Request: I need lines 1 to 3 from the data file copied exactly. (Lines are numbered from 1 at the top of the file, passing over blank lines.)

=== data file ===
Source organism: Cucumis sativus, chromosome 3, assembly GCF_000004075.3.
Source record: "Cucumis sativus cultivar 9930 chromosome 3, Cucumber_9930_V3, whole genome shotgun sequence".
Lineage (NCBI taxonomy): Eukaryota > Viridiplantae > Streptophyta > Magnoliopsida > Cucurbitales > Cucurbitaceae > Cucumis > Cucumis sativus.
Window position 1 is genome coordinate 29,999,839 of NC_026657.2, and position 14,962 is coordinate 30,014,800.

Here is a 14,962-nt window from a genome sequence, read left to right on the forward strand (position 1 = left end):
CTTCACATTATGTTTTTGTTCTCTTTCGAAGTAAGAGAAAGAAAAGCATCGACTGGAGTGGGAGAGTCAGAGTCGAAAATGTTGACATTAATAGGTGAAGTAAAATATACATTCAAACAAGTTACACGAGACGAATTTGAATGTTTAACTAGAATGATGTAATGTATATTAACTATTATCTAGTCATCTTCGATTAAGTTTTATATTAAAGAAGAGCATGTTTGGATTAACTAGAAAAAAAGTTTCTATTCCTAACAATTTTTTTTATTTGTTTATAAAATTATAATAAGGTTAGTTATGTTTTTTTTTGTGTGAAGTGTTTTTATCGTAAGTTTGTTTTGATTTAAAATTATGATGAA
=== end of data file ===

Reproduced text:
Source organism: Cucumis sativus, chromosome 3, assembly GCF_000004075.3.
Source record: "Cucumis sativus cultivar 9930 chromosome 3, Cucumber_9930_V3, whole genome shotgun sequence".
Lineage (NCBI taxonomy): Eukaryota > Viridiplantae > Streptophyta > Magnoliopsida > Cucurbitales > Cucurbitaceae > Cucumis > Cucumis sativus.